After years of failed proposals and promises that never panned out, Inglewood is finally going to revamp its downtown district. For real.
The Inglewood City Council gave the green light on Tuesday to select Thomas Safran & Associates (TSA) as the developer of the D3 site. The 6 parcel site, which borders La Brea Avenue, Florence Avenue, Market Street, and Regent Street, will include residential and retail space. The renovation will compliment the future Florence-LaBrea train station, which will be part of the planned Crenshaw/LAX Metrolink project.
In July 2014, ten prospective bidders were invited to submit proposals, and five proposals were submitted in November. Despite TSA’s proven track record in bringing highly desirable tenants to new business developments, and paying prevailing wages to locals, the bidding process was attacked as “lacking transparency.”
A representative of Neighborhood Housing Services, one of the bidders on the site, said her agency has invested over $750 million in City of Inglewood housing developments. “Please don’t spend all your time looking at the stadium. You should be looking downtown,” she told the council.
New renderings of the Inglewood sports stadium were presented to the public in vivid detail. Mark Williams, sports and entertainment director for HKS, gave an overview, emphasizing how the design elements are integrated into the stadium’s functionality and Southern California lifestyle.
“We don’t need to do a building that looks like every other stadium when we can take advantage of the best climate in the country,” Williams said. Features include an oversized see-through roof, stadium bowl that is embedded 100 feet into the ground, and 360 degree accessibility. The stadium will be built to accommodate two teams.
Other features include multi-purpose capability to make the venue smaller or larger, depending on the event. A 6,000-seat performance venue is also planned.
“That was the most fantastic presentation I’ve ever seen anywhere,” said a smiling Mayor James Butts. “Do we really have to do this other stuff?”
The “other stuff” included a long list of city matters which the council voted unanimously to support:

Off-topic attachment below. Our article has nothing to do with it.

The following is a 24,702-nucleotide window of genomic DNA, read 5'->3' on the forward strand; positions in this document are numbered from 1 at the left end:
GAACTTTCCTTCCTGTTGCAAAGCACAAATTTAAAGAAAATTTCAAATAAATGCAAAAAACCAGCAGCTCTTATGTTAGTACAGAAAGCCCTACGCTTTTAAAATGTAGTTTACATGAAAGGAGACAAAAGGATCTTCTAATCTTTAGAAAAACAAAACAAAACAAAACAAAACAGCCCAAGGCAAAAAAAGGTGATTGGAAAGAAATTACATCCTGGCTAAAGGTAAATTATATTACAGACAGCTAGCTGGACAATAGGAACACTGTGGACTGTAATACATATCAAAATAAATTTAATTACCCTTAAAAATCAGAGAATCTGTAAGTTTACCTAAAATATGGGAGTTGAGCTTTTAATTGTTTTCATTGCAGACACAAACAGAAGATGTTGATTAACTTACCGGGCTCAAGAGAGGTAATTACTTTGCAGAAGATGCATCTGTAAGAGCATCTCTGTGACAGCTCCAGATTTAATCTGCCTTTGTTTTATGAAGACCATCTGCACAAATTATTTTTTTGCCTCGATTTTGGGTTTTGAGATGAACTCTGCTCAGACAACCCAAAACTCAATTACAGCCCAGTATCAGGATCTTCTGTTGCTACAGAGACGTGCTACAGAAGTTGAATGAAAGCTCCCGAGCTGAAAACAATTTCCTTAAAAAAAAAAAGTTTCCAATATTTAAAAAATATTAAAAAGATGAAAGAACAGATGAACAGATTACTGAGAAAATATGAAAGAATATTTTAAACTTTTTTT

· Budget amendments for Fiscal Year 2014-15
· Purchases of uniforms, professional services, and police vehicle outfitting
· Various public works projects
Three public hearings were set for citizen participation during the Fiscal Year 2015-16 Consolidated Plan process. Hearings will be held April 28, 2015 at 7pm, July 14, 2015 at 7pm and December 8, 2015 at 7pm. Another hearing was set to receive public comments on vacating segments of Railroad Place, Cable Place, Redondo Boulevard, and a portion of Florence Avenue. It will take place April 21, 2015 at 7pm.
Mayor Butts and Inglewood Council members gave a proclamation to a group of young people, in honor of Alcohol Awareness Month. Two students spoke about their efforts to keep themselves and peers in Inglewood alcohol free.
A commendation was given to DMVs “Donate Life California” blood and organ donation program. Currently, 123,000 people nationwide are on organ transplant lists. The need for organs is especially strong in African American and Hispanic communities. Anyone wishing to donate their organs can sign up on the Donate Life California Registry when they apply and renew their driver’s license or ID card. City Treasurer Wanda Brown said she donated her late son’s organs, which saved 12 lives.
In closing remarks, Councilman Ralph Franklin gave a shout-out to Morningside High School students recently recognized for maintaining grade point averages from 3.0 to well over 4.0.
Other council members addressed comments about city development. “I was chairman of the planning commission for 20 years,” said Councilman George Dotson. If you sit here today (and) you saw what to me is a dream come true for Inglewood, you could see how this project (has) evolved.
“Someone talked about a lack of transparency in the bidding process. Nothing could be further from the truth,” said Councilman Alex Padilla. “This was not something that was done overnight ; it was a process that began in July.”
Councilman Eloy Morales said although the D3 project was planned first, it had not been “put on the back burner.” The Forum renovation just happened to evolve first.
“We wanted it (D3 project) to move after the Forum was up and running,” Butts explained. “It changed the quality of submissions we received. The announcement that we were building a stadium only heightened interest in the city.”